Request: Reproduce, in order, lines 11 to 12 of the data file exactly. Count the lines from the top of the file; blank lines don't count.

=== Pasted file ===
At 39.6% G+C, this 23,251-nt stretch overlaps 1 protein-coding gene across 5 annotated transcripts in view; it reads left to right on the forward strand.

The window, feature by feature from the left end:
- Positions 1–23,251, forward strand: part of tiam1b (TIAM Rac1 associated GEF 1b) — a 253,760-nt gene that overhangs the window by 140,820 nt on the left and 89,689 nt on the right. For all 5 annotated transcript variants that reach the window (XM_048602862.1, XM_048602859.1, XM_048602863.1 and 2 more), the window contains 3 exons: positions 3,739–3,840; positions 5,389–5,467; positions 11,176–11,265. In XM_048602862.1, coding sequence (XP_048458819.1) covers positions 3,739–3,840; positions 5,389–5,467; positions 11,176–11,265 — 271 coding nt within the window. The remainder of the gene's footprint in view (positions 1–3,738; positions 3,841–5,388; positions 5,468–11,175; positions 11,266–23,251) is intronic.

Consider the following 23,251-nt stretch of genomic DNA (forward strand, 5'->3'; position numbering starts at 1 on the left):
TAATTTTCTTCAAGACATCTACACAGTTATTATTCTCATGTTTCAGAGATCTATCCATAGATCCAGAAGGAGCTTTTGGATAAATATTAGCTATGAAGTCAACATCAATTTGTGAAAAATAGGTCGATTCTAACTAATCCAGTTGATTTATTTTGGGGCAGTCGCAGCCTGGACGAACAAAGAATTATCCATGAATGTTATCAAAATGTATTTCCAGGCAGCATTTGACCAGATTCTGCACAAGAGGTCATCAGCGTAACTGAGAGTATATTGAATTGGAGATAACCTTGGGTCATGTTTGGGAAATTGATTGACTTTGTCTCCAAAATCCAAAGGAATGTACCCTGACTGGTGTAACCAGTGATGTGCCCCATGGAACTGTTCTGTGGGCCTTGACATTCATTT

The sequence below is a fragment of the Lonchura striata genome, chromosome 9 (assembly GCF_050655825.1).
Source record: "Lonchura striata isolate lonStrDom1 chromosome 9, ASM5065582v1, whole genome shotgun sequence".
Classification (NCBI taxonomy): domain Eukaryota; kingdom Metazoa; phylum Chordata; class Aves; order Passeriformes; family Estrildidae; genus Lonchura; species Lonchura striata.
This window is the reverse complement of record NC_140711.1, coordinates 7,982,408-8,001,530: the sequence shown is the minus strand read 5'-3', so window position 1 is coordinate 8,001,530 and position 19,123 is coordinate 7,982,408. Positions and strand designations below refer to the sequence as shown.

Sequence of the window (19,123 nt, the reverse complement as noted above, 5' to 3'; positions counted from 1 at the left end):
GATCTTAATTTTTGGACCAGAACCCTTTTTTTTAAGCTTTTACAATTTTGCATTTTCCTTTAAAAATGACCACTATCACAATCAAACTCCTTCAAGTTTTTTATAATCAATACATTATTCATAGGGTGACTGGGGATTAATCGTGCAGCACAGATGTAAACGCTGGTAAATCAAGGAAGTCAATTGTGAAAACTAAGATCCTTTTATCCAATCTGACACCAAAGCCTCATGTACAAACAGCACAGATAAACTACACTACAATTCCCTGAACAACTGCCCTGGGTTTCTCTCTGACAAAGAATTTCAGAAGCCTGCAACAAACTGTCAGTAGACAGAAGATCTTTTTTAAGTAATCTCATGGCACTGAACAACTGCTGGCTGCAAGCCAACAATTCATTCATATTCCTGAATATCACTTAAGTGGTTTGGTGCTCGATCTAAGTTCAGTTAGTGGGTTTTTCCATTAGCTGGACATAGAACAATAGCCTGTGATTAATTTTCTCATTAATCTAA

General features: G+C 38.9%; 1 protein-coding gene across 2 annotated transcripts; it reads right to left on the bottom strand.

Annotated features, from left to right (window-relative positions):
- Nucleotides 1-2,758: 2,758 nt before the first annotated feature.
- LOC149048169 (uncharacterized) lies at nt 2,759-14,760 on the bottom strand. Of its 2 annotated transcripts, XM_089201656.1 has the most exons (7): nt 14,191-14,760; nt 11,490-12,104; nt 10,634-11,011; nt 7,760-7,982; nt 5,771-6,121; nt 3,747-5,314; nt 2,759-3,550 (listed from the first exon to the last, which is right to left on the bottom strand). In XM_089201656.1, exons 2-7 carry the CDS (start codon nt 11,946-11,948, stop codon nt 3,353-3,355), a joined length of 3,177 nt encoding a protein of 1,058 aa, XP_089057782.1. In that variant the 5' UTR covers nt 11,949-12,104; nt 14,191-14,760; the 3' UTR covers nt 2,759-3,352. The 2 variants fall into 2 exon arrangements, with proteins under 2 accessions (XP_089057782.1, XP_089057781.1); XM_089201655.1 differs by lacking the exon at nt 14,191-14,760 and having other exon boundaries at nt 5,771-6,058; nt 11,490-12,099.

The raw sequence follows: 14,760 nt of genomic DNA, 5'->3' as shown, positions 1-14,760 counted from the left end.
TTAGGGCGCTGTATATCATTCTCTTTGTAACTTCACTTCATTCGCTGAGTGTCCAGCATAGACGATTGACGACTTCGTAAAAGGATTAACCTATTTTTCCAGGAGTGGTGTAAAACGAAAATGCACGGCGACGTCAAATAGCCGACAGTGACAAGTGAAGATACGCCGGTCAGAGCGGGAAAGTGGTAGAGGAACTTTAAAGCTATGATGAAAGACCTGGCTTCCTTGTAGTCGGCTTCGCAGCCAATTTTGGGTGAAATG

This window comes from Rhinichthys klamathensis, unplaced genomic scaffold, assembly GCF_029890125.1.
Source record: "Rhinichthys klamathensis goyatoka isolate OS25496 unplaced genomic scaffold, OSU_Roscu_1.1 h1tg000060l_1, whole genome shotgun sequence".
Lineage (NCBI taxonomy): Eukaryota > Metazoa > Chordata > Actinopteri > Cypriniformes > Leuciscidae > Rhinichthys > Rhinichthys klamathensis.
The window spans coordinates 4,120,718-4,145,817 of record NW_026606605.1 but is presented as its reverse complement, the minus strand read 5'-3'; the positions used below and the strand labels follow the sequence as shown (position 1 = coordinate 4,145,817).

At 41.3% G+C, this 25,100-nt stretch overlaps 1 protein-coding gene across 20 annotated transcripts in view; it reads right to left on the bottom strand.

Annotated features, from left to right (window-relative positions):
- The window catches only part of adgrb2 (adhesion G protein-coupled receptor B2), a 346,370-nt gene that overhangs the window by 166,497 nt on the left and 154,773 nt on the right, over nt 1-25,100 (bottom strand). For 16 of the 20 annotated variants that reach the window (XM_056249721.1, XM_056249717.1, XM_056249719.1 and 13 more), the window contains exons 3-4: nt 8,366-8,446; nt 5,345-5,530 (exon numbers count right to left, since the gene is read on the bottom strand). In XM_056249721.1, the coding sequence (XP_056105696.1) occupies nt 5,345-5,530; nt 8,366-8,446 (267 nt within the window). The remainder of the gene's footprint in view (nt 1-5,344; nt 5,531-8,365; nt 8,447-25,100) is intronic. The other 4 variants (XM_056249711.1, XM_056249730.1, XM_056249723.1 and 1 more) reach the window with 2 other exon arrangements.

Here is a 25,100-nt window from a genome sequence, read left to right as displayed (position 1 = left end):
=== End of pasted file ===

GATCTTAATTTTTGGACCAGAACCCTTTTTTTTAAGCTTTTACAATTTTGCATTTTCCTTTAAAAATGACCACTATCACAATCAAACTCCTTCAAGTTTTTTATAATCAATACATTATTCATAGGGTGACTGGGGATTAATCGTGCAGCACAGATGTAAACGCTGGTAAATCAAGGAAGTCAATTGTGAAAACTAAGATCCTTTTATCCAATCTGACACCAAAGCCTCATGTACAAACAGCACAGATAAACTACACTACAATTCCCTGAACAACTGCCCTGGGTTTCTCTCTGACAAAGAATTTCAGAAGCCTGCAACAAACTGTCAGTAGACAGAAGATCTTTTTTAAGTAATCTCATGGCACTGAACAACTGCTGGCTGCAAGCCAACAATTCATTCATATTCCTGAATATCACTTAAGTGGTTTGGTGCTCGATCTAAGTTCAGTTAGTGGGTTTTTCCATTAGCTGGACATAGAACAATAGCCTGTGATTAATTTTCTCATTAATCTAA

General features: G+C 38.9%; 1 protein-coding gene across 2 annotated transcripts; it reads right to left on the bottom strand.